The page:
PIRA Energy Group's Weekly Natural Gas, Power and Coal Market Recap for the Week Ending February 23rd 2014

Record High Spot Price Quotes in Asia, while Renewable Surges in the U.K., but Gas Still Matters for Power Prices

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PIRA Energy Group

PIRA Energy Group

Forecasts of another cold spell ahead point to storage levels triggering intensive competition for spot gas during the March Bidweek auction.

New York, NY (PRWEB) February 26, 2014

NYC-based PIRA Energy Group reports record high spot price quotes in Asia. In the U.S., consuming East storage is becoming vulnerable. In Europe, changing supply dynamic is at the heart of future gas pricing in Europe. Specifically, PIRA’s analysis of natural gas market fundamentals has revealed the following:

Record High Spot Price Quotes in Asia

Record high spot price quotes in Asia are a reflection of a spot market where less volume is being sold at higher prices because more volume is ending up being sold under contract. Buyers exposed to the spot market are not pleased with this development, as the relatively thin amount of spot availability is not likely to disappear in 2014.

Changing Supply Dynamic Is At The Heart of Future Gas Pricing in Europe

Gas supply is down from Norway, the Netherlands, the U.K., and LNG sources. Meanwhile, Russian supply continues to grow. This changing supply dynamic is an important one to watch and is at the heart of future gas pricing in Europe. In part, the lack of Russian decreases is due to the reduced flexibility built into the restructured contracts for buyers. These buyers wanted a lower base for oil-indexed prices and received it, but in return they had to sacrifice some of their nominating flexibility. Now we are seeing the results of this trade and for spot markets, and it is applying downward pressure on day ahead prices.

Consuming East Storage Becoming Vulnerable

The bearish hue of this week’s double storage “miss” stands in stark contrast to the new prompt month highs achieved today. Though next week’s draw is expected to be less than half the Reference Week’s rate, the market’s bullish propensity appears underpinned by the issue of supply scarcity in the Consuming East. This region’s two-fold defense against scarcity of local inventories and access to high-deliverability salt storage in the Producing Region has become decidedly vulnerable.

Waiting for March Bidweek Fireworks

Forecasts of another cold spell ahead point to storage levels triggering intensive competition for spot gas during the March Bidweek auction. In particular, March weather could push Consuming East (CE) storage down to levels within striking distance of late 1Q03. In late February back then, Henry Hub (HH) prices nearly doubled as gas distributors sought to acquire enough spot gas to sustain deliveries to firm service customers in the advent of an extremely cold March.

Until Recently Supply Side Developments Have Dominated

With regard to US natural gas, until recently supply side developments have dominated the picture with the remarkable growth in Marcellus/Utica accelerating in 2013 and likely to grow even stronger in 2014. We continue to believe that the demand side of the shale revolution will eventually catch up with the supply side as US gas use in transportation, new industrial plants and LNG exports take off in the second half of this decade requiring increasing volumes of higher cost gas.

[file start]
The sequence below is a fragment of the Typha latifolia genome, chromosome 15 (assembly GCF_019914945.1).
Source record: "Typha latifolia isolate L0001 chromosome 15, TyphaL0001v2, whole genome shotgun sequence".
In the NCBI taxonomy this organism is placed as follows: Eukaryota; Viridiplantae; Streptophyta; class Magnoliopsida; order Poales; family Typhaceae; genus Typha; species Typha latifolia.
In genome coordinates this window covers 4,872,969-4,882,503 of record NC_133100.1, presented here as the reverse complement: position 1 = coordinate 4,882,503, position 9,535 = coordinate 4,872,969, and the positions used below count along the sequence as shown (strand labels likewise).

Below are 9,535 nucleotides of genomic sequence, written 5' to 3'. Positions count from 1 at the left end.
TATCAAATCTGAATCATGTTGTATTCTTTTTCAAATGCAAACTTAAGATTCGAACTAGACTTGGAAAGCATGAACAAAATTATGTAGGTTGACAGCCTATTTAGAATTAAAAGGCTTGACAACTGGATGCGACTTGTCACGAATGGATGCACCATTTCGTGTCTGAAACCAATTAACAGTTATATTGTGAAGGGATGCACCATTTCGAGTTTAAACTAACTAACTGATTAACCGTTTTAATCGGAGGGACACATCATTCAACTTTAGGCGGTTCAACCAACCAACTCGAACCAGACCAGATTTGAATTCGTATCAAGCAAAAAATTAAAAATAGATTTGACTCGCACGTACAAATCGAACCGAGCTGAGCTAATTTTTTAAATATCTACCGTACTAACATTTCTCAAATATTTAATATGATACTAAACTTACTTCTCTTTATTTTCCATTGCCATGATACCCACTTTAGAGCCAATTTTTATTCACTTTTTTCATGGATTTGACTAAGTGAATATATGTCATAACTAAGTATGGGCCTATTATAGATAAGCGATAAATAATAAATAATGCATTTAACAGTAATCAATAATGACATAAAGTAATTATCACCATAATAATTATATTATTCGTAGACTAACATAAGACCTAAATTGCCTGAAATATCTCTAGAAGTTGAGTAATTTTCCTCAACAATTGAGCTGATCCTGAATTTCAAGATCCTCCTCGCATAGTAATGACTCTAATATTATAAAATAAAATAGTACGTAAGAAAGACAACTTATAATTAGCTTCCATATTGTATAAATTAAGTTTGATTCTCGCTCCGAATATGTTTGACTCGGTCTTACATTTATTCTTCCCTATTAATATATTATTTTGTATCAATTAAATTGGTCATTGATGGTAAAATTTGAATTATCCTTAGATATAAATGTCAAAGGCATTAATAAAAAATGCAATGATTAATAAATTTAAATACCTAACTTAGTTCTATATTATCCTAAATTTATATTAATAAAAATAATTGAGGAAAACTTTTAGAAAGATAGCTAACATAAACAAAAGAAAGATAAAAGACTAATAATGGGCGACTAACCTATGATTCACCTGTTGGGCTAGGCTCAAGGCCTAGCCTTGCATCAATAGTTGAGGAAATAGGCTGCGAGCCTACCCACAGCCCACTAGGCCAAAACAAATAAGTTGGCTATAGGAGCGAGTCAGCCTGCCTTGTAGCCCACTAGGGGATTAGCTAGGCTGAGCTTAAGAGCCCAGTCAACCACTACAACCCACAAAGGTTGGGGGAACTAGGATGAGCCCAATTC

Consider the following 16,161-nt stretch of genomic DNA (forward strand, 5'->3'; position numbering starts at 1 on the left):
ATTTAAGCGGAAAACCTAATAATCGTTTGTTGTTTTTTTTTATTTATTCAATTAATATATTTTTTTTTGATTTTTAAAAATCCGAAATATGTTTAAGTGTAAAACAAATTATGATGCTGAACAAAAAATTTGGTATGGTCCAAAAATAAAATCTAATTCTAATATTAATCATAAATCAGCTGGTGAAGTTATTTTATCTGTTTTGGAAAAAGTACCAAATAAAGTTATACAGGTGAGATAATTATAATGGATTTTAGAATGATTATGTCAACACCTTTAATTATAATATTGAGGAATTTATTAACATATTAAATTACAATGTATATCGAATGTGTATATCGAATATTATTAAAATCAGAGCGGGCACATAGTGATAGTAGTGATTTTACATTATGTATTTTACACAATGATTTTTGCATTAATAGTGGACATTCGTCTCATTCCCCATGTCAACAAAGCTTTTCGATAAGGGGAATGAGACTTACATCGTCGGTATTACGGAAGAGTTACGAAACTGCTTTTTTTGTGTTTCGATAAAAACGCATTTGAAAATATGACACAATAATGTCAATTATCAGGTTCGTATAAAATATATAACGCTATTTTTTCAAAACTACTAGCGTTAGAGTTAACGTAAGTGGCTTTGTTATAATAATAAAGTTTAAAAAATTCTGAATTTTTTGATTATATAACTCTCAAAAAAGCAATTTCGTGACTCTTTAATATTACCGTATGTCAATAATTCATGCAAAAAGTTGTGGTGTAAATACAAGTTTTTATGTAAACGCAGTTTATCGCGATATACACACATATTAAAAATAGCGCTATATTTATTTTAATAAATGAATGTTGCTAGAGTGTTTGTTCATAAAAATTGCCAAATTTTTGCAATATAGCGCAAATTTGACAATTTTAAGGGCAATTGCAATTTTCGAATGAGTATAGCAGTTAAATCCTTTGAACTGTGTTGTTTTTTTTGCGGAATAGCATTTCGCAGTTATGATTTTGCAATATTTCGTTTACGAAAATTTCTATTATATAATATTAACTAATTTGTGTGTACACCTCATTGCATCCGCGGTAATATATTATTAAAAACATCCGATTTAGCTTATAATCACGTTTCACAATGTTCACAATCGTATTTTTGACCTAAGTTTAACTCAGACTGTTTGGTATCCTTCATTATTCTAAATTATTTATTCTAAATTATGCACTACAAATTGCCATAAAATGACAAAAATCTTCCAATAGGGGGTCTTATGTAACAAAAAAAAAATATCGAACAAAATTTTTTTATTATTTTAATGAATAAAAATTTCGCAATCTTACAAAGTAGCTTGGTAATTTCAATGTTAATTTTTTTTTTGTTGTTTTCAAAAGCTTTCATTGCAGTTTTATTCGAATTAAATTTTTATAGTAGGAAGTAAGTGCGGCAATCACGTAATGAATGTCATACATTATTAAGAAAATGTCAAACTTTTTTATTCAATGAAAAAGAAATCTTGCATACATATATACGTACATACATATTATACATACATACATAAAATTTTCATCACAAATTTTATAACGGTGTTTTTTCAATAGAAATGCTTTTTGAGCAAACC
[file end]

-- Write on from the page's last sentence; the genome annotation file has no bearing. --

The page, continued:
NYC-based PIRA Energy Group reports that renewable surges in the U.K., but gas still matters for power prices. In the U.S., gas and power markets have started off 2014 with extreme volatility. Specifically, PIRA’s analysis of electricity and coal market fundamentals has revealed the following:

Renewable Surges in the U.K., but Gas Still Matters for Power Prices

The U.K. has featured extremely high wind conditions so far during February, with wind output averaging steadily over 4 GWs, or about 10% of the total electricity demand. Among the key changes in the U.K. market, the increased role of biomass is worth noting, with the power generator Drax reporting encouraging figures for the operational performance of its recently converted biomass unit. Nevertheless, U.K. power prices are still largely anchored to NBP gas prices.

Gas and Power Markets Extremely Volatile

Gas and power markets have started off 2014 with extreme volatility, and that may remain a feature of the markets for months to come. Low gas inventories are a key driver but last year’s surge in coal retirements, active maintenance seasons and rising loads will also contribute. Gulf Coast gas prices are projected to increase by 19% year-over-year during March-December 2014 fueling power price increases in all markets and CCGT margin increases everywhere except the Midwest.

Weakness Prevails for Seaborne Coal Prices

Coal prices continued to push lower last week, with the bearish sentiment particularly impacting Atlantic Basin prices. Surprisingly weak Chinese PMI coupled with the approaching return of Drummond’s Colombian coal exports depressed the overall market. API#2 (Northwest Europe) prices for 2Q14 were down sharply, while the balance of the forward curve declined to a lesser extent. API#4 (South Africa) prices also slipped lower, however FOB Newcastle (Australia) losses were more measured.

The information above is part of PIRA Energy Group's weekly Energy Market Recap, which alerts readers to PIRA’s current analysis of energy markets around the world as well as the key economic and political factors driving those markets.

Click here for additional information on PIRA’s global energy commodity market research services.

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